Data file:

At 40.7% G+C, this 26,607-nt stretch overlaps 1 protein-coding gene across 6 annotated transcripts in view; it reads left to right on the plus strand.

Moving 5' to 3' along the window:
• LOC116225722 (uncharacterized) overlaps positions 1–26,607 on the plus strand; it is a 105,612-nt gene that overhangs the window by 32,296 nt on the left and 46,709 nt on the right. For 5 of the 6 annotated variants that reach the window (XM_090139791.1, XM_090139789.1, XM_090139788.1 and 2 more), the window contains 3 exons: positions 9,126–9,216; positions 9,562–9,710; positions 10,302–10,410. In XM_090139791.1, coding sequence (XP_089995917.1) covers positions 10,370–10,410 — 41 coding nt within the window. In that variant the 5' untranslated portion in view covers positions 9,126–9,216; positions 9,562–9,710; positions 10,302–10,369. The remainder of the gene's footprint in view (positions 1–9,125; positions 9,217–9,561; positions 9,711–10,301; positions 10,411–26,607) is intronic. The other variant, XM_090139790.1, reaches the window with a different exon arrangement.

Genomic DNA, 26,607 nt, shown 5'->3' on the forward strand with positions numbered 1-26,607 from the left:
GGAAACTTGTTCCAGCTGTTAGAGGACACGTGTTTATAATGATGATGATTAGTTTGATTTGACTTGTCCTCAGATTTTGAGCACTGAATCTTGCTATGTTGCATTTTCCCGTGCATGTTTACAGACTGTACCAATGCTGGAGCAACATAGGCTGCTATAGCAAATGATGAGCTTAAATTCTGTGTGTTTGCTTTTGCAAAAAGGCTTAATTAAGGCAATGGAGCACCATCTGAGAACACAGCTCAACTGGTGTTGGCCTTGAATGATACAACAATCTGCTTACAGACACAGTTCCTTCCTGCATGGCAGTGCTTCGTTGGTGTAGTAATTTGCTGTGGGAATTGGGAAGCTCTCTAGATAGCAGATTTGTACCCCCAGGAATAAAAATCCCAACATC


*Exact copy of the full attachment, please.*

At 40.7% G+C, this 26,607-nt stretch overlaps 1 protein-coding gene across 6 annotated transcripts in view; it reads left to right on the plus strand.

Moving 5' to 3' along the window:
• LOC116225722 (uncharacterized) overlaps positions 1–26,607 on the plus strand; it is a 105,612-nt gene that overhangs the window by 32,296 nt on the left and 46,709 nt on the right. For 5 of the 6 annotated variants that reach the window (XM_090139791.1, XM_090139789.1, XM_090139788.1 and 2 more), the window contains 3 exons: positions 9,126–9,216; positions 9,562–9,710; positions 10,302–10,410. In XM_090139791.1, coding sequence (XP_089995917.1) covers positions 10,370–10,410 — 41 coding nt within the window. In that variant the 5' untranslated portion in view covers positions 9,126–9,216; positions 9,562–9,710; positions 10,302–10,369. The remainder of the gene's footprint in view (positions 1–9,125; positions 9,217–9,561; positions 9,711–10,301; positions 10,411–26,607) is intronic. The other variant, XM_090139790.1, reaches the window with a different exon arrangement.

Genomic DNA, 26,607 nt, shown 5'->3' on the forward strand with positions numbered 1-26,607 from the left:
GGAAACTTGTTCCAGCTGTTAGAGGACACGTGTTTATAATGATGATGATTAGTTTGATTTGACTTGTCCTCAGATTTTGAGCACTGAATCTTGCTATGTTGCATTTTCCCGTGCATGTTTACAGACTGTACCAATGCTGGAGCAACATAGGCTGCTATAGCAAATGATGAGCTTAAATTCTGTGTGTTTGCTTTTGCAAAAAGGCTTAATTAAGGCAATGGAGCACCATCTGAGAACACAGCTCAACTGGTGTTGGCCTTGAATGATACAACAATCTGCTTACAGACACAGTTCCTTCCTGCATGGCAGTGCTTCGTTGGTGTAGTAATTTGCTGTGGGAATTGGGAAGCTCTCTAGATAGCAGATTTGTACCCCCAGGAATAAAAATCCCAACATC